LEARN MORE ABOUT OUR 2023-24 SUBSCRIPTIONS
by James Ijames
directed by Amina Robinson
NOV 24 – DEC 17, 2023
The Pulitzer Prize-winning play finally arrives on stage in Philadelphia, in a celebratory new production, following its limited Broadway run! James Ijames’s riff on Shakespeare’s Hamlet is set at a BBQ in the South, and centers Juicy, who is Black, queer, and soft – and learning to love himself. “A hilarious yet profound tragedy smothered in comedy,” raves The New York Times.
NOMINATED FOR FIVE TONY AWARDS, INCLUDING BEST PLAY!
A co-production with Woolly Mammoth Theatre Company
by Sasha Denisova
translated by Misha Kachman
adapted by Kellie Mecleary
directed by Yury Urnov
JAN 30 – FEB 18, 2024
Sasha’s 82-year-old mother has lived in Kyiv her whole life. When Russia invades Ukraine in 2022, Sasha copes with her fears by imagining her mother in increasingly fantastical situations: strategizing with President Zelenskyy, striking Russian drones with jars of pickles, and even debating with God. Playwright Sasha Denisova was inspired by her online chats with her mother to write this darkly funny and deeply heartfelt new play.
by Bertolt Brecht
translated by Wendy Arons
adapted by Tony Kushner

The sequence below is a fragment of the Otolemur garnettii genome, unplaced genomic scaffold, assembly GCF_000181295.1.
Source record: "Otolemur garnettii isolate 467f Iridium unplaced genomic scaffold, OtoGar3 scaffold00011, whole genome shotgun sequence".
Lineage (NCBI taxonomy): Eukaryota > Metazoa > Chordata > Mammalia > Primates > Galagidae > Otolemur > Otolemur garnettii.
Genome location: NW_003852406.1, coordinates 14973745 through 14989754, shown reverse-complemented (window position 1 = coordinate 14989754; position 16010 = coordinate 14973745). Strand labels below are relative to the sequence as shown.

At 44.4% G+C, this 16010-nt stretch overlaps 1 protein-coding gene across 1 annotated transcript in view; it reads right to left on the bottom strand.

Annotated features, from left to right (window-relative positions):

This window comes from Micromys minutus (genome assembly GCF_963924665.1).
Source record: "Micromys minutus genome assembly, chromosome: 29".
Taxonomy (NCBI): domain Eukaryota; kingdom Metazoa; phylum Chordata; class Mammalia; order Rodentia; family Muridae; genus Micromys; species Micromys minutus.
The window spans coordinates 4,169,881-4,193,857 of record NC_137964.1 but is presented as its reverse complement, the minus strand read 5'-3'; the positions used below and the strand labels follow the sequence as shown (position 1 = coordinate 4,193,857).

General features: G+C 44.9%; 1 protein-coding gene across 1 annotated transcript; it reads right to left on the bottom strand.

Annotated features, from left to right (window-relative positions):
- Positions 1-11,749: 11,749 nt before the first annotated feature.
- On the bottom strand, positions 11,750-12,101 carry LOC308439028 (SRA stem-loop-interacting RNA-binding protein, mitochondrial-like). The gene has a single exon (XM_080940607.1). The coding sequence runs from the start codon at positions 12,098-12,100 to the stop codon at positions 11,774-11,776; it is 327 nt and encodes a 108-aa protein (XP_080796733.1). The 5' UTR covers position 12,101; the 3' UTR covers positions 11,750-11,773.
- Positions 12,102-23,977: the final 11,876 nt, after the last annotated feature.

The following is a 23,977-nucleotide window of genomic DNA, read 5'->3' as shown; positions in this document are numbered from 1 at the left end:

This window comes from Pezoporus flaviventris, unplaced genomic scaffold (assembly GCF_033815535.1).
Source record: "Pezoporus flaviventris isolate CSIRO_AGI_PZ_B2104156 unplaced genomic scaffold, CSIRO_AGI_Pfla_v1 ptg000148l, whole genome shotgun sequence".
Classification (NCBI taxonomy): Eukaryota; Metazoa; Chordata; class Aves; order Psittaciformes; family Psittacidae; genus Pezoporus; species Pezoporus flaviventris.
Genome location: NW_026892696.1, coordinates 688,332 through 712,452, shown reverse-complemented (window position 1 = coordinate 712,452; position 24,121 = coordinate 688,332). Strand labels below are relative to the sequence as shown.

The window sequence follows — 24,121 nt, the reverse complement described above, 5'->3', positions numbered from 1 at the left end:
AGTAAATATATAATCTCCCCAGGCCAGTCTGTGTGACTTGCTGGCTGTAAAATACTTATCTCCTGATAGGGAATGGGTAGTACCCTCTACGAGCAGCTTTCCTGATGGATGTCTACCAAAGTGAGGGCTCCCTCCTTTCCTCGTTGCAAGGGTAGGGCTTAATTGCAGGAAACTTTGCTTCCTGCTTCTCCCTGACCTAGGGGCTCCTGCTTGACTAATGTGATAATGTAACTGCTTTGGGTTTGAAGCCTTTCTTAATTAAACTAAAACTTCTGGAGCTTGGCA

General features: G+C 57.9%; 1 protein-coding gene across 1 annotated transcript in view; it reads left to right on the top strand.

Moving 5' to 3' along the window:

directed by Justin Jain
APRIL 2 – 21, 2024
Three Gods come to the city of Setzuan looking for one good person. But the rules keep changing in the thrum and bustle of this shantytown, which more closely resembles 21st century Philadelphia than Brecht’s imagined ancient China. This classic parable is retold and reclaimed through the vision of director Justin Jain, working with an adaptation from playwright Tony Kushner (Angels in America), original live percussive music, and members of the Wilma HotHouse Company.
produced in partnership with New Georges
words by Kate Scelsa
music by Robert M. Johanson
directed by Morgan Green
JUNE 4 – 23, 2024
The early 20th century queer mystic and artist Hilma af Klint channeled hundreds of paintings through messages from otherworldly forces, hoping to communicate the mysteries of the universe. Only recently rediscovered and hailed as one of the first-ever abstract artists, she worked in obscurity during a time that was not yet ready to receive her message. This contemporary opera – with a score that mixes genres from opera, rock, pop, and musical theater – wrestles with the hubris and humility that fueled one woman’s spiritual quest.
Hilma is supported by The Pew Center for Arts & Heritage.